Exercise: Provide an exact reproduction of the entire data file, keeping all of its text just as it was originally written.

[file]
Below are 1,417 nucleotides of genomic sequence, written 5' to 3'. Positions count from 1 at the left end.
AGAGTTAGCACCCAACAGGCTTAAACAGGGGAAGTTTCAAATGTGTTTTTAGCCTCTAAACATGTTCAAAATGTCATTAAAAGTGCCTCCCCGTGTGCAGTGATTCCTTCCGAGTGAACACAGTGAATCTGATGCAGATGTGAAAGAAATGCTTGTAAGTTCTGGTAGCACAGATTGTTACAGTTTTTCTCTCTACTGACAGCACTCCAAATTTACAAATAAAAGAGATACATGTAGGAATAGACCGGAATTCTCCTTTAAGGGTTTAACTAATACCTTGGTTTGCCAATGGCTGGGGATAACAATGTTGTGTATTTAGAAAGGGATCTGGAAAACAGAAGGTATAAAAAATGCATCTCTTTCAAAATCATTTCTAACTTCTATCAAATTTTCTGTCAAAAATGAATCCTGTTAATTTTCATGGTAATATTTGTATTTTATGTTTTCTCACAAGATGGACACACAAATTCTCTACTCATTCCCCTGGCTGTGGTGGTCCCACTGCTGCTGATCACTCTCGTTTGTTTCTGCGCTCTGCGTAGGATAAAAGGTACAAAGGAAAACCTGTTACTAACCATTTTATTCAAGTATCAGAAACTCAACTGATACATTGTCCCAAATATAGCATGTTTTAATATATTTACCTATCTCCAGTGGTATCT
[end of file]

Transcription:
Below are 1,417 nucleotides of genomic sequence, written 5' to 3'. Positions count from 1 at the left end.
AGAGTTAGCACCCAACAGGCTTAAACAGGGGAAGTTTCAAATGTGTTTTTAGCCTCTAAACATGTTCAAAATGTCATTAAAAGTGCCTCCCCGTGTGCAGTGATTCCTTCCGAGTGAACACAGTGAATCTGATGCAGATGTGAAAGAAATGCTTGTAAGTTCTGGTAGCACAGATTGTTACAGTTTTTCTCTCTACTGACAGCACTCCAAATTTACAAATAAAAGAGATACATGTAGGAATAGACCGGAATTCTCCTTTAAGGGTTTAACTAATACCTTGGTTTGCCAATGGCTGGGGATAACAATGTTGTGTATTTAGAAAGGGATCTGGAAAACAGAAGGTATAAAAAATGCATCTCTTTCAAAATCATTTCTAACTTCTATCAAATTTTCTGTCAAAAATGAATCCTGTTAATTTTCATGGTAATATTTGTATTTTATGTTTTCTCACAAGATGGACACACAAATTCTCTACTCATTCCCCTGGCTGTGGTGGTCCCACTGCTGCTGATCACTCTCGTTTGTTTCTGCGCTCTGCGTAGGATAAAAGGTACAAAGGAAAACCTGTTACTAACCATTTTATTCAAGTATCAGAAACTCAACTGATACATTGTCCCAAATATAGCATGTTTTAATATATTTACCTATCTCCAGTGGTATCT